Study explores relationship between exercise type and nutrient intake in young adults

By Asia Sherman

- Last updated on GMT

© South agency / Getty Images
© South agency / Getty Images

Related tags exercise muscle strength macronutrients micronutrients B vitamins

Different types of exercise may influence the intake of macro-and micro-nutrients including carbohydrates, fats, proteins and B vitamins in young adults, according to a recent study.

“This cross-sectional study aimed to investigate the association between different types of exercise and nutrient intake to provide a basis for promoting the overall health of young adults,” wrote the team of Chinese researchers. “[The] results suggest that the type of exercise engaged in is strongly associated with the intake of macro-nutrients and B vitamins.” 

The study, published in the journal Nutrients​, was funded by an unrestricted grant from The Coca-Cola Company and the Project of Special Fund for Innovation Guidance of Shaanxi Province. 

Study details

The researchers drew baseline data from a total of 427 young adults (50.8% women) who had participate in a large longitudinal observational study ​investigating the association between caloric intake and energy expenditure. 

Over a period of 12 months, these participants self-reported time spent (min/week) in endurance exercise, resistance exercise, sports, walking and other structured physical activity (PA). Nutrient intake was determined via telephone-administered 24-hour recalls.

“The main finding of this study was that the time spent in resistance exercise and total exercise time were positively associated with most B-vitamin intake and the percentage of total calories from protein (PCT-PRO) and negatively associated with the percentage of total calories from carbohydrates (PCT-CHO),” the Chinese team wrote.

In addition, time spent in aerobic exercise was positively associated with fiber and pectin intake and negatively associated with PCT-PRO. Aerobic exercise and walking for over 40 minutes decreased the odds of meeting vitamin B12 and B6 requirements, while participants exercising over 240 minutes a week were more likely to meet daily recommended intake for fiber and vitamin B5.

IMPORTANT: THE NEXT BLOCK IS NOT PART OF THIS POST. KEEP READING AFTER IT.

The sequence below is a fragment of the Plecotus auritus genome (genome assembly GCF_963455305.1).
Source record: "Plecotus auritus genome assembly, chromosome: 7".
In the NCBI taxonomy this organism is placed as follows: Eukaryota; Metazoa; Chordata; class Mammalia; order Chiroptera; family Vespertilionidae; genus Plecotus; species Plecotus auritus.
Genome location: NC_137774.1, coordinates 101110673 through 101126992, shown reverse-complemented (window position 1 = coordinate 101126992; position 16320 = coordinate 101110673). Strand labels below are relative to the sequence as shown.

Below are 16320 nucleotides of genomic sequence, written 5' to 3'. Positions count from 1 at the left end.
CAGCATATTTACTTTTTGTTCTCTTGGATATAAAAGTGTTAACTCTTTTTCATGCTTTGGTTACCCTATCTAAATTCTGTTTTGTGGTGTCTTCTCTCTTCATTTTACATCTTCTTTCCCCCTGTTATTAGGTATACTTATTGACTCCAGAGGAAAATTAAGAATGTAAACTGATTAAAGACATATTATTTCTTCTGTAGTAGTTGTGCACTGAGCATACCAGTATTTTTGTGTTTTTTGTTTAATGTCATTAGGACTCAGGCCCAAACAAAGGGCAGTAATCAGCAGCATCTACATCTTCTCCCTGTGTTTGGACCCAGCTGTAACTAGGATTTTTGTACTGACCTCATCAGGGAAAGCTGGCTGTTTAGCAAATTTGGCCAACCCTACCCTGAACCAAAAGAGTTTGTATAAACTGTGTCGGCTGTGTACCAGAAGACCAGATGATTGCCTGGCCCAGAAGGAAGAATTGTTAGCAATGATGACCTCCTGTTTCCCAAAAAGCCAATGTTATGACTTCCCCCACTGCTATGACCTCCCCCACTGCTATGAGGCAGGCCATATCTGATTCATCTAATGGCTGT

“It may be worthwhile to point out the negative association of exercise with carbohydrate intake, which may need to be examined more closely in active young adults,” the study noted. “In addition, the supplementation of B vitamins and pectin may be beneficial for their exercise performance and post-exercise recovery.”

Vitamin B and muscle strength

Of particular interest to the study authors was the finding of the potential relationship between vitamin B intake and muscle strength.

“Participants’ weekly duration of resistance exercise was positively associated with intake of vitamins B2, B3, B5, B6 and B12,” they wrote. “B vitamins are an important group of vitamins that perform an essential role in cell function.”

Specifically, they pointed to previous findings that vitamin B6 deficiency may affect distal motor neurons and is associated with motor function loss; that reduced vitamin B12 levels may present a risk factor for muscle weakness and spasticity; and that increased folate (vitamin B9) was positively associated with grip strength and leg strength in diabetic patients over the age of 65. 

“Since several B vitamins act as cofactors in muscle synthesis and are important neurotrophic agents, B-vitamin deficiency may have an impact on muscle, nerve and neuromuscular connections,” they wrote. “Therefore, individuals who are regularly involved in resistance exercise may need to consume more B vitamins to meet the needs of their body functions.”

The study also noted that participants who spent more time in resistance exercise tended to consume more protein in their daily diet and that foods rich in high-quality protein such as red meat, eggs and milk are also dietary sources of vitamins B2, B3, B5, B6 and B12.

 

Source: Nutrients
“Association between Different Types of Exercise and Intake of Nutrients including Carbohydrate, Fat, Protein, and B Vitamins in Young Adults”
doi: doi.org/10.3390/nu15040806
Authors: Jing Zhang et al.

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